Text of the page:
In one embodiment, the control signal comprises two signals, a lock signal and an unlock signal. The lock signal is provided to electronic locking device 204 by MCT 200 or directly by processor 210, causing electro-mechanical device 208 to lock a vehicle door, for example. The unlock signal causes electro-mechanical device 208 to unlock the door. In another embodiment, the control signal comprises a single signal which causes a state change in electro-mechanical device 208. For example, the first time the control signal is applied to electro-mechanical device 208, the vehicle door is locked. The next time the control signal is applied to electro-mechanical device 208, the vehicle door is unlocked.

In one embodiment using two control signals (i.e., an unlock signal and a lock signal), an unlock signal may be provided to electro-mechanical device 208 when it is determined that vehicle 100 has arrived at a pick-up or destination location. In another embodiment, the unlock signal is provided only when the arrival of vehicle 100 is validated by remote station 102, or other authorized party. A lock signal is provided to electro-mechanical device 208 when it is determined that vehicle 100 is not at either a pick-up or destination location.

The determination of whether or not vehicle 100 is at a pick-up or destination location may be accomplished in a number of ways. In one embodiment, the determination is made by simply comparing the present vehicle position to either the pick-up or destination information, as explained above. That is, if vehicle 100 is within a predetermined distance from either location, vehicle 100 is determined to be at either the pick-up, or destination, location. Accordingly, an unlock signal is provided to electro-mechanical device 208, and the trailer door is unlocked. If vehicle 100 is not within the predetermined distance from either location, vehicle 100 is determined not to be at either a pick-up or destination location, and a lock signal is provided to electro-mechanical device 208.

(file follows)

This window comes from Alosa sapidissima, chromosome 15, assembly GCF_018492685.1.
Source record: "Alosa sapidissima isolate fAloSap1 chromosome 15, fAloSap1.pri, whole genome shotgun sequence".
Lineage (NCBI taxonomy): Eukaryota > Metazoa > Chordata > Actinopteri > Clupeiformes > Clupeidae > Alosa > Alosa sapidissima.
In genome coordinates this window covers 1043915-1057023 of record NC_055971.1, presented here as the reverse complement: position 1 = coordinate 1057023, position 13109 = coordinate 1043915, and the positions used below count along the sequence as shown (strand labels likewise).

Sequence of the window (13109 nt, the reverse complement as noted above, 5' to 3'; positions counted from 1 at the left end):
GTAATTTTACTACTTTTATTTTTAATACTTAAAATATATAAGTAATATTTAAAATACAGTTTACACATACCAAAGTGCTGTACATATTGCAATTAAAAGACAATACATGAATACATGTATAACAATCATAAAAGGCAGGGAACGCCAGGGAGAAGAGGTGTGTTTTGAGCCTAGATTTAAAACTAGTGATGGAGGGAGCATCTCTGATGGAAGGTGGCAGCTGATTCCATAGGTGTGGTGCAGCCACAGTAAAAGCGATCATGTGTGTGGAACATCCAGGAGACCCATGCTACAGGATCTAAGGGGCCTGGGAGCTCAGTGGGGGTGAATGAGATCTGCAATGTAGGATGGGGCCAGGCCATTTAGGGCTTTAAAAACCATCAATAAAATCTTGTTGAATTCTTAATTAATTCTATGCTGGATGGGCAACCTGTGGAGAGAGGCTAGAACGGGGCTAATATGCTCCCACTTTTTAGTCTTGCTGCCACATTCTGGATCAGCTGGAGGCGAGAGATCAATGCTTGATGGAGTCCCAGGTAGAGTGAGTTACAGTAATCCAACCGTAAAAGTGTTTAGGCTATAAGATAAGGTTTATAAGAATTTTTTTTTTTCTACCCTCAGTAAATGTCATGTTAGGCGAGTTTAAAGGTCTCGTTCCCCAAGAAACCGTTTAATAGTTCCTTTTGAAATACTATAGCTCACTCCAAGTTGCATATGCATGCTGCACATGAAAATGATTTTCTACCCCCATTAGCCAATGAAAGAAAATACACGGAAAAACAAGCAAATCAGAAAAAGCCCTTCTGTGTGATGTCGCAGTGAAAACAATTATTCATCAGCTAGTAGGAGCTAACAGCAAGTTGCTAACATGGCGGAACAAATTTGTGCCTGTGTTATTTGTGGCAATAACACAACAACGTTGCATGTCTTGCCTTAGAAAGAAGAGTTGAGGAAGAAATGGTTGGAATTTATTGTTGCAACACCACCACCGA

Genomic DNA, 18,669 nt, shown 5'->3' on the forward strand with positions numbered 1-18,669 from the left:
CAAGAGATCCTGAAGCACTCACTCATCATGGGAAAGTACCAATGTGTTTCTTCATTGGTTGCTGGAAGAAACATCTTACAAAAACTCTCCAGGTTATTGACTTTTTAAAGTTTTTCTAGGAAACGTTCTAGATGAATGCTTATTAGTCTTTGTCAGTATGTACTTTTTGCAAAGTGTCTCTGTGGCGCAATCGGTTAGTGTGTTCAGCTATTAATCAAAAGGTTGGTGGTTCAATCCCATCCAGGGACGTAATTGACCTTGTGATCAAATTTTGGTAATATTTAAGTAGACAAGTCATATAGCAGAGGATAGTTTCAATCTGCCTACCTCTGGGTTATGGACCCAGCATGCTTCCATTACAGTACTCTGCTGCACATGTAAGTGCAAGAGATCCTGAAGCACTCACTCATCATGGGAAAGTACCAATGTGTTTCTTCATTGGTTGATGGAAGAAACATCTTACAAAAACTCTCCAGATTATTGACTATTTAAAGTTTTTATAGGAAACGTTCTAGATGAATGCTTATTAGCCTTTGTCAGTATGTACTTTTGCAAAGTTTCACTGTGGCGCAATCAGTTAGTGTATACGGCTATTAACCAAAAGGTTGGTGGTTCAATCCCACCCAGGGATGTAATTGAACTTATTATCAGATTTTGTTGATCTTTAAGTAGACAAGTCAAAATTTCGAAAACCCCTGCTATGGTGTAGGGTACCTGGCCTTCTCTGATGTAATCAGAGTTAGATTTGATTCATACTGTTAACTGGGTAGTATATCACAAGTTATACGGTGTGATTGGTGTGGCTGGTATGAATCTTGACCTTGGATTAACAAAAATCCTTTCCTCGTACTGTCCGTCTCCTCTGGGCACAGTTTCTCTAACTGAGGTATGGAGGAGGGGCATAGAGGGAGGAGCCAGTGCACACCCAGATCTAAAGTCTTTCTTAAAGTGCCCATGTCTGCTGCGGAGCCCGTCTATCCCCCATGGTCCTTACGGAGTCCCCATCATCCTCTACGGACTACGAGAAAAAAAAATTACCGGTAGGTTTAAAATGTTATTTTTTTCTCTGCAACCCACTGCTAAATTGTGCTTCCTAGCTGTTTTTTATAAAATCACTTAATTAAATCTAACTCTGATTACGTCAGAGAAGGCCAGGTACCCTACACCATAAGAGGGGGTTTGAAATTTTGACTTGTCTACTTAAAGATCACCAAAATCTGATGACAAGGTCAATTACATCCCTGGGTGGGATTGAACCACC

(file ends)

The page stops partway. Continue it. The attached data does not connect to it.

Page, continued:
In another embodiment, an agent of consignee 108 determines arrival of vehicle 100 simply by physically inspecting the vehicle for the proper shipment in accordance, generally, with a bill of lading or other document. If the shipment is proper, the agent contacts an authorized party, such as third party logistics provider 114 or remote station 102, to request validation of the delivery. The agent may then provide pertinent details concerning the delivery to the authorized party.

In another embodiment, vehicle 100 is declared to be at a pick-up or destination location when vehicle 100 is within a predetermined distance from the pick-up or destination location and vehicle 100 has been at that location for more than a predetermined time period. Otherwise, vehicle 100 is determined not to be at a pick-up or destination location, and electronic locking device 204 remains locked.

In another embodiment, arrival is determined using the position of vehicle 100 compared to the pick-up and destination information, as well as the speed of vehicle 100. For example, if the speed of vehicle 100 is less than a predetermined speed for more the a predetermined amount of time, and vehicle 100 is within a predetermined distance of either the pick-up or destination location, vehicle 100 is determined to be at a pick-up or arrival location.